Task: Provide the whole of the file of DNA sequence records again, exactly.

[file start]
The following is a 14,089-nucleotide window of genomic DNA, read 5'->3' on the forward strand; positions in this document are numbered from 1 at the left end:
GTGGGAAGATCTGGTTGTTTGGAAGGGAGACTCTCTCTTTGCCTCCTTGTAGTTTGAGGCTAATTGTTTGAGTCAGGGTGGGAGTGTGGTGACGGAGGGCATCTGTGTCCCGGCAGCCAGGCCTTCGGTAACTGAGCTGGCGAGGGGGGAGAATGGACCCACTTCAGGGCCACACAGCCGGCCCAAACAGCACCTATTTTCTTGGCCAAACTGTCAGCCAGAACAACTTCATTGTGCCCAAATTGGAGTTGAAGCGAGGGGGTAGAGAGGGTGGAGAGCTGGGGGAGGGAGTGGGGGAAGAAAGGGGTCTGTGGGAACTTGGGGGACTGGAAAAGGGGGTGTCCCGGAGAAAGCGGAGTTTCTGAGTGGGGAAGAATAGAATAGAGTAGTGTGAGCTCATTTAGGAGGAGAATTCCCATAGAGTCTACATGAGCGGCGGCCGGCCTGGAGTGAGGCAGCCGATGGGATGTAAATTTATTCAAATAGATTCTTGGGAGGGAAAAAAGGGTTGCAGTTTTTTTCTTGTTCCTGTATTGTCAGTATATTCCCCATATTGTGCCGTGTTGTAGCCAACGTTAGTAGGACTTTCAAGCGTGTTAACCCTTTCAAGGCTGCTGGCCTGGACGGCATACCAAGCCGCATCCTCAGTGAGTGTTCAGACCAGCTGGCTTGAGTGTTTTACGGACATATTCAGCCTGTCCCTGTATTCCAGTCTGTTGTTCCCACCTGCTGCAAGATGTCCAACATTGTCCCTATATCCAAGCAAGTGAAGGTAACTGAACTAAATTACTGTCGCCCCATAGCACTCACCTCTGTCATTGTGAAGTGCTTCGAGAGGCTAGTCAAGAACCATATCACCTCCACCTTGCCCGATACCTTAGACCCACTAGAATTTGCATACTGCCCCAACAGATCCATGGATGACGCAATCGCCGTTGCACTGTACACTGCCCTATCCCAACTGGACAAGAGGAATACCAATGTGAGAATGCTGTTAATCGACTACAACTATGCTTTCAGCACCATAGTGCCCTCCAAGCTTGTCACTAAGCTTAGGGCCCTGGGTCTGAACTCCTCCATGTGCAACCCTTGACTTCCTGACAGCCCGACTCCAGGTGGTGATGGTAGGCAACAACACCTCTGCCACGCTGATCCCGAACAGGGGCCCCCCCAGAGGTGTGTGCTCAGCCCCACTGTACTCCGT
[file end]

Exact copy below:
The following is a 14,089-nucleotide window of genomic DNA, read 5'->3' on the forward strand; positions in this document are numbered from 1 at the left end:
GTGGGAAGATCTGGTTGTTTGGAAGGGAGACTCTCTCTTTGCCTCCTTGTAGTTTGAGGCTAATTGTTTGAGTCAGGGTGGGAGTGTGGTGACGGAGGGCATCTGTGTCCCGGCAGCCAGGCCTTCGGTAACTGAGCTGGCGAGGGGGGAGAATGGACCCACTTCAGGGCCACACAGCCGGCCCAAACAGCACCTATTTTCTTGGCCAAACTGTCAGCCAGAACAACTTCATTGTGCCCAAATTGGAGTTGAAGCGAGGGGGTAGAGAGGGTGGAGAGCTGGGGGAGGGAGTGGGGGAAGAAAGGGGTCTGTGGGAACTTGGGGGACTGGAAAAGGGGGTGTCCCGGAGAAAGCGGAGTTTCTGAGTGGGGAAGAATAGAATAGAGTAGTGTGAGCTCATTTAGGAGGAGAATTCCCATAGAGTCTACATGAGCGGCGGCCGGCCTGGAGTGAGGCAGCCGATGGGATGTAAATTTATTCAAATAGATTCTTGGGAGGGAAAAAAGGGTTGCAGTTTTTTTCTTGTTCCTGTATTGTCAGTATATTCCCCATATTGTGCCGTGTTGTAGCCAACGTTAGTAGGACTTTCAAGCGTGTTAACCCTTTCAAGGCTGCTGGCCTGGACGGCATACCAAGCCGCATCCTCAGTGAGTGTTCAGACCAGCTGGCTTGAGTGTTTTACGGACATATTCAGCCTGTCCCTGTATTCCAGTCTGTTGTTCCCACCTGCTGCAAGATGTCCAACATTGTCCCTATATCCAAGCAAGTGAAGGTAACTGAACTAAATTACTGTCGCCCCATAGCACTCACCTCTGTCATTGTGAAGTGCTTCGAGAGGCTAGTCAAGAACCATATCACCTCCACCTTGCCCGATACCTTAGACCCACTAGAATTTGCATACTGCCCCAACAGATCCATGGATGACGCAATCGCCGTTGCACTGTACACTGCCCTATCCCAACTGGACAAGAGGAATACCAATGTGAGAATGCTGTTAATCGACTACAACTATGCTTTCAGCACCATAGTGCCCTCCAAGCTTGTCACTAAGCTTAGGGCCCTGGGTCTGAACTCCTCCATGTGCAACCCTTGACTTCCTGACAGCCCGACTCCAGGTGGTGATGGTAGGCAACAACACCTCTGCCACGCTGATCCCGAACAGGGGCCCCCCCAGAGGTGTGTGCTCAGCCCCACTGTACTCCGT